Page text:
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Argentina announces a 50% devaluation of its currency as part of shock economic measures

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Argentina announces a 50% devaluation of its currency as part of shock economic measures

Argentina on Tuesday announced a sharp devaluation of its currency and cuts to energy and transportation subsidies as part of shock adjustments new President Javier Milei says are needed to deal with an economic “emergency.”

Economy Minister Luis Caputo said in a televised message that the Argentine peso will be devalued by 50% from 400 pesos to the U.S. dollar, to 800 pesos to the dollar.

“For few months, we’re going to be worse than before,” he said.�

It comes two days after the libertarian Milei was sworn in as president of the second largest economy in South America, and immediately warned of tough measures.

Milei said the country didn’t have time to consider other alternatives.

Argentina is suffering 143% annual inflation, its currency has plunged, and four in 10 Argentines are impoverished. The nation has also a yawning fiscal deficit, a trade deficit of $43 billion, plus a daunting $45 billion debt to the International Monetary Fund, with $10.6 billion due to the multilateral and private creditors by April.

As part of the new measures, Caputo said the government is also canceling tenders of any public works projects and cutting some state jobs to reduce the size of the government. He also announced cuts to energy and transportation subsidies without providing details or saying by how much.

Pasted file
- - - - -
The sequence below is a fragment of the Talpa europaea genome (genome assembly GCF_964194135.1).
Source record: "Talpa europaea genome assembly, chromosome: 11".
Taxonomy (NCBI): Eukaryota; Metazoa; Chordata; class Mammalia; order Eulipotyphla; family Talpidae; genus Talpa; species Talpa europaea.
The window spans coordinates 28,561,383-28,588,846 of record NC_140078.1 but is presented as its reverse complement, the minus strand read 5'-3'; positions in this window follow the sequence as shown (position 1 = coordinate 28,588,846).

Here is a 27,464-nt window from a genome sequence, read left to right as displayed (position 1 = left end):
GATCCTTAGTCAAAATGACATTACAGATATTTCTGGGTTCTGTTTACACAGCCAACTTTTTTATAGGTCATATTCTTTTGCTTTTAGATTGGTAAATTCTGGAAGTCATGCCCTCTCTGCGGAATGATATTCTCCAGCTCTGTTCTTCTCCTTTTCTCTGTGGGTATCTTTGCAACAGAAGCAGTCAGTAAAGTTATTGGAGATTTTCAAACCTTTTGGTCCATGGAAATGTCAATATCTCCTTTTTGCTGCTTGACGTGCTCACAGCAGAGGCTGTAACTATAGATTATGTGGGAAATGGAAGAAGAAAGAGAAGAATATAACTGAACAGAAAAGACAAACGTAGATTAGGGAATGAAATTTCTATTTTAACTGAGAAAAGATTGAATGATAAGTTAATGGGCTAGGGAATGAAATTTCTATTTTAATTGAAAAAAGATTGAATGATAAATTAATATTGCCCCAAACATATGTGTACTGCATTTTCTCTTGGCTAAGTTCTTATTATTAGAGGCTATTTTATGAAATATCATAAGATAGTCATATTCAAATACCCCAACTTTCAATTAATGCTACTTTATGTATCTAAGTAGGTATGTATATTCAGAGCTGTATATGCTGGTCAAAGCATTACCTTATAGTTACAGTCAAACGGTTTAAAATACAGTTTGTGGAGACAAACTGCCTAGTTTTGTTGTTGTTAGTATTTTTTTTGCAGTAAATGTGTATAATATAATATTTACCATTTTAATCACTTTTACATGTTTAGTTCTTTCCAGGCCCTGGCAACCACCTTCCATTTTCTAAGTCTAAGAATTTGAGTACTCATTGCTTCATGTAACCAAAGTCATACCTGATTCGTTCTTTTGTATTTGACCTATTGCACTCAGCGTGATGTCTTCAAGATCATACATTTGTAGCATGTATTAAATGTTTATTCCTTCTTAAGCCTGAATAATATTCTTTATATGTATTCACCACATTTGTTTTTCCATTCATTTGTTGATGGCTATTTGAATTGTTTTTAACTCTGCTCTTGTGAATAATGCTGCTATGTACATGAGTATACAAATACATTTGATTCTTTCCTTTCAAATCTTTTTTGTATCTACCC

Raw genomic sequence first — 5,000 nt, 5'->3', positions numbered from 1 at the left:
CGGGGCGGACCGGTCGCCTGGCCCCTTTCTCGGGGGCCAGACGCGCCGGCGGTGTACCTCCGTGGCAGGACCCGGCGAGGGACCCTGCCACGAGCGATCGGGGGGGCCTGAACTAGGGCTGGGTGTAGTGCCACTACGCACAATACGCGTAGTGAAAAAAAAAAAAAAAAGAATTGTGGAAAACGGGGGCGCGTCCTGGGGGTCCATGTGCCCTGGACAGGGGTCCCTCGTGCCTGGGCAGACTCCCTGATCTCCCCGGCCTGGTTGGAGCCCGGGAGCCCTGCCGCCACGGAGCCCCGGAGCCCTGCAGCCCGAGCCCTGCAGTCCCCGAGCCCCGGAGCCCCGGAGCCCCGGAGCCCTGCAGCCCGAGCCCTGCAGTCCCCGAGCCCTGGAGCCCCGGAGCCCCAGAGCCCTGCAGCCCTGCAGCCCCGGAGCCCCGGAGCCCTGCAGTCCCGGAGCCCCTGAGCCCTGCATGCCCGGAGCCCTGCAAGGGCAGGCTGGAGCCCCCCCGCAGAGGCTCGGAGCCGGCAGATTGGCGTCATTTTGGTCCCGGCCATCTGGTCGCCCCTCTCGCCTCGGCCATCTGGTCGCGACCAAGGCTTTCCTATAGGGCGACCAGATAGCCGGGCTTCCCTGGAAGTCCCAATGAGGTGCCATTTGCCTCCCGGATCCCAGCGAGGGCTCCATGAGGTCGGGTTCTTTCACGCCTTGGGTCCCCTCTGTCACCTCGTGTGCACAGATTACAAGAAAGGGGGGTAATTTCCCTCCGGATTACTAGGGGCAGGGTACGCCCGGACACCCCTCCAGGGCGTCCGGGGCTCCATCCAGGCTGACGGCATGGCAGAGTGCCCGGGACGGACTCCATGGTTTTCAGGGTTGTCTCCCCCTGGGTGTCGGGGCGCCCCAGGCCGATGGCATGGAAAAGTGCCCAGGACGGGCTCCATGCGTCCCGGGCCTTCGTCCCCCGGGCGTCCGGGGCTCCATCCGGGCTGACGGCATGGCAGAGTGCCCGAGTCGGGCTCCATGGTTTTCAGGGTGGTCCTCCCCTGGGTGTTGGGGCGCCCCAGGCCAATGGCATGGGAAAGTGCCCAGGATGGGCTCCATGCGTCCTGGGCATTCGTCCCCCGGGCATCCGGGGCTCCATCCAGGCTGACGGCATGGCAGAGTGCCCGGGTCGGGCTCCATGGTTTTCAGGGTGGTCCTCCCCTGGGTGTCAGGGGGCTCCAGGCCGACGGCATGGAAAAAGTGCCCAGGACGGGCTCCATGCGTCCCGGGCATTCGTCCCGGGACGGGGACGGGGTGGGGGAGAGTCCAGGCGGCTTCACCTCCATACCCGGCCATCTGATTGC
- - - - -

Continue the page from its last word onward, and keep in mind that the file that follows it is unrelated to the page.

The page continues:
He said the measures are necessary to cut the fiscal deficit he says is the cause of the country economic problems, including surging inflation.

“If we continue as we are, we are inevitably heading towards hyperinflation,” Caputo said. “Our mission is to avoid a catastrophe.”

The IMF welcomed the measures, saying they provide “a good foundation” for further discussions with Argentina about its debt with the institution.

“These bold initial actions aim to significantly improve public finances in a manner that protects the most vulnerable in society and strengthen the foreign exchange regime,” said IMF spokesperson Julie Kozack in a statement. “Their decisive implementation will help stabilize the economy and set the basis for more sustainable and private-sector led growth.”

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